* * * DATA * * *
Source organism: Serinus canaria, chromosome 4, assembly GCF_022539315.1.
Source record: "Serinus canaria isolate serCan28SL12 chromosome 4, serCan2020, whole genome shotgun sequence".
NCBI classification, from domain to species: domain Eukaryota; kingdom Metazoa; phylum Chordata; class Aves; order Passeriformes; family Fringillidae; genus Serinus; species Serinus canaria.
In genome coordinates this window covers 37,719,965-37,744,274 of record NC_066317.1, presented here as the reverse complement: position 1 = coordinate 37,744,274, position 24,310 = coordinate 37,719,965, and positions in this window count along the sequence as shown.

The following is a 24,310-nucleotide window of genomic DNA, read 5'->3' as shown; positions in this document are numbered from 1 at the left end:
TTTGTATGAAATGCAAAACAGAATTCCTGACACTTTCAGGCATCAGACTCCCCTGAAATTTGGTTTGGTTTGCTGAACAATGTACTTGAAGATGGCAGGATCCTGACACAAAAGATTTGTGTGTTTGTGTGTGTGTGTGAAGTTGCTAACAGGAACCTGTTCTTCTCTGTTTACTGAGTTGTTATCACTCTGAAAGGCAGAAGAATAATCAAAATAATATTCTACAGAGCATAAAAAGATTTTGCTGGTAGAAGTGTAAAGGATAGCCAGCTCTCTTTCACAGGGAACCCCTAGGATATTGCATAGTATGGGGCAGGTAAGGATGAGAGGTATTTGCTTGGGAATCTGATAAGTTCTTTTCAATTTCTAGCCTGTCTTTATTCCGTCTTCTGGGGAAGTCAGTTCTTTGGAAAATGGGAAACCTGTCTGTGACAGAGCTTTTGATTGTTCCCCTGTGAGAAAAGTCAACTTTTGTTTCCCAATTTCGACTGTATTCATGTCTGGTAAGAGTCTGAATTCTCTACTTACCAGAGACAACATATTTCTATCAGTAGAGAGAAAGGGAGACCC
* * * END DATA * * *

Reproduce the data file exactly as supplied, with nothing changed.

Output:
Source organism: Serinus canaria, chromosome 4, assembly GCF_022539315.1.
Source record: "Serinus canaria isolate serCan28SL12 chromosome 4, serCan2020, whole genome shotgun sequence".
NCBI classification, from domain to species: domain Eukaryota; kingdom Metazoa; phylum Chordata; class Aves; order Passeriformes; family Fringillidae; genus Serinus; species Serinus canaria.
In genome coordinates this window covers 37,719,965-37,744,274 of record NC_066317.1, presented here as the reverse complement: position 1 = coordinate 37,744,274, position 24,310 = coordinate 37,719,965, and positions in this window count along the sequence as shown.

The following is a 24,310-nucleotide window of genomic DNA, read 5'->3' as shown; positions in this document are numbered from 1 at the left end:
TTTGTATGAAATGCAAAACAGAATTCCTGACACTTTCAGGCATCAGACTCCCCTGAAATTTGGTTTGGTTTGCTGAACAATGTACTTGAAGATGGCAGGATCCTGACACAAAAGATTTGTGTGTTTGTGTGTGTGTGTGAAGTTGCTAACAGGAACCTGTTCTTCTCTGTTTACTGAGTTGTTATCACTCTGAAAGGCAGAAGAATAATCAAAATAATATTCTACAGAGCATAAAAAGATTTTGCTGGTAGAAGTGTAAAGGATAGCCAGCTCTCTTTCACAGGGAACCCCTAGGATATTGCATAGTATGGGGCAGGTAAGGATGAGAGGTATTTGCTTGGGAATCTGATAAGTTCTTTTCAATTTCTAGCCTGTCTTTATTCCGTCTTCTGGGGAAGTCAGTTCTTTGGAAAATGGGAAACCTGTCTGTGACAGAGCTTTTGATTGTTCCCCTGTGAGAAAAGTCAACTTTTGTTTCCCAATTTCGACTGTATTCATGTCTGGTAAGAGTCTGAATTCTCTACTTACCAGAGACAACATATTTCTATCAGTAGAGAGAAAGGGAGACCC